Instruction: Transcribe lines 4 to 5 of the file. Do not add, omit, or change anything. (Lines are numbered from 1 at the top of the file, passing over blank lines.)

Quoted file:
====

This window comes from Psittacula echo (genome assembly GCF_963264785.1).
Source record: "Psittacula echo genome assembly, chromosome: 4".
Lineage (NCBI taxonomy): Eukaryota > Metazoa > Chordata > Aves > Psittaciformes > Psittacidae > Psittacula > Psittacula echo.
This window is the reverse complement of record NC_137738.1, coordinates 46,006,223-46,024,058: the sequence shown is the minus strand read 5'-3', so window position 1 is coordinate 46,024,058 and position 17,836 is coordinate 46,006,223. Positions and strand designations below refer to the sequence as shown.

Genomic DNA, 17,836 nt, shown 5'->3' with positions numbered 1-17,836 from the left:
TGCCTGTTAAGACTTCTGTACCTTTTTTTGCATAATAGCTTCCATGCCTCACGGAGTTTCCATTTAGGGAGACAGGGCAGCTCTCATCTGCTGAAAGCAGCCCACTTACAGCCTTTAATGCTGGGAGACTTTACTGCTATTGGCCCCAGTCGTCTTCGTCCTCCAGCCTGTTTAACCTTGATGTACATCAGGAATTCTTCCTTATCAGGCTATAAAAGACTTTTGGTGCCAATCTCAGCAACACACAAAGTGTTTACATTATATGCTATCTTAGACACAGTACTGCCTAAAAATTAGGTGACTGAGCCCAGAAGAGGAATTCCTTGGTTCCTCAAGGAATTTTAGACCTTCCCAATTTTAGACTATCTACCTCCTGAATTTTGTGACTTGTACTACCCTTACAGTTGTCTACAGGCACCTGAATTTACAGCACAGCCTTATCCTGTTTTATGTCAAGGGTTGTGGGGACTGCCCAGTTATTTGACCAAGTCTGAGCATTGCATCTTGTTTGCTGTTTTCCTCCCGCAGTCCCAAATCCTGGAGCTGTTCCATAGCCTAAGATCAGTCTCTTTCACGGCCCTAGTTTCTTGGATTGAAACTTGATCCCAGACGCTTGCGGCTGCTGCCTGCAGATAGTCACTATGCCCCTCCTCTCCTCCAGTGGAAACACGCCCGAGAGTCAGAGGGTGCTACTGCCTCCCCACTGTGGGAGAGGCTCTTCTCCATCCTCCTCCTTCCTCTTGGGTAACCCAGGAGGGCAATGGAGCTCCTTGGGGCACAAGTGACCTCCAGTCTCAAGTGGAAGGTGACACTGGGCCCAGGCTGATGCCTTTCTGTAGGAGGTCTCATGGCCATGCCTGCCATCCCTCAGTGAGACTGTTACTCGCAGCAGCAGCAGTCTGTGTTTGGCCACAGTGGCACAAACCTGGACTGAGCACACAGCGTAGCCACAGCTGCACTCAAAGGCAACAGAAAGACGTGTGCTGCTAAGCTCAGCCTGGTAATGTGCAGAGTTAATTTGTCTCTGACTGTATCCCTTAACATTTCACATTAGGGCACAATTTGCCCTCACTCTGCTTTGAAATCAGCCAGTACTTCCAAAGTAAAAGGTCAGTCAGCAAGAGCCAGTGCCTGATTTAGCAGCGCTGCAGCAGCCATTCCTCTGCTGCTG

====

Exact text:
This window is the reverse complement of record NC_137738.1, coordinates 46,006,223-46,024,058: the sequence shown is the minus strand read 5'-3', so window position 1 is coordinate 46,024,058 and position 17,836 is coordinate 46,006,223. Positions and strand designations below refer to the sequence as shown.

Genomic DNA, 17,836 nt, shown 5'->3' with positions numbered 1-17,836 from the left: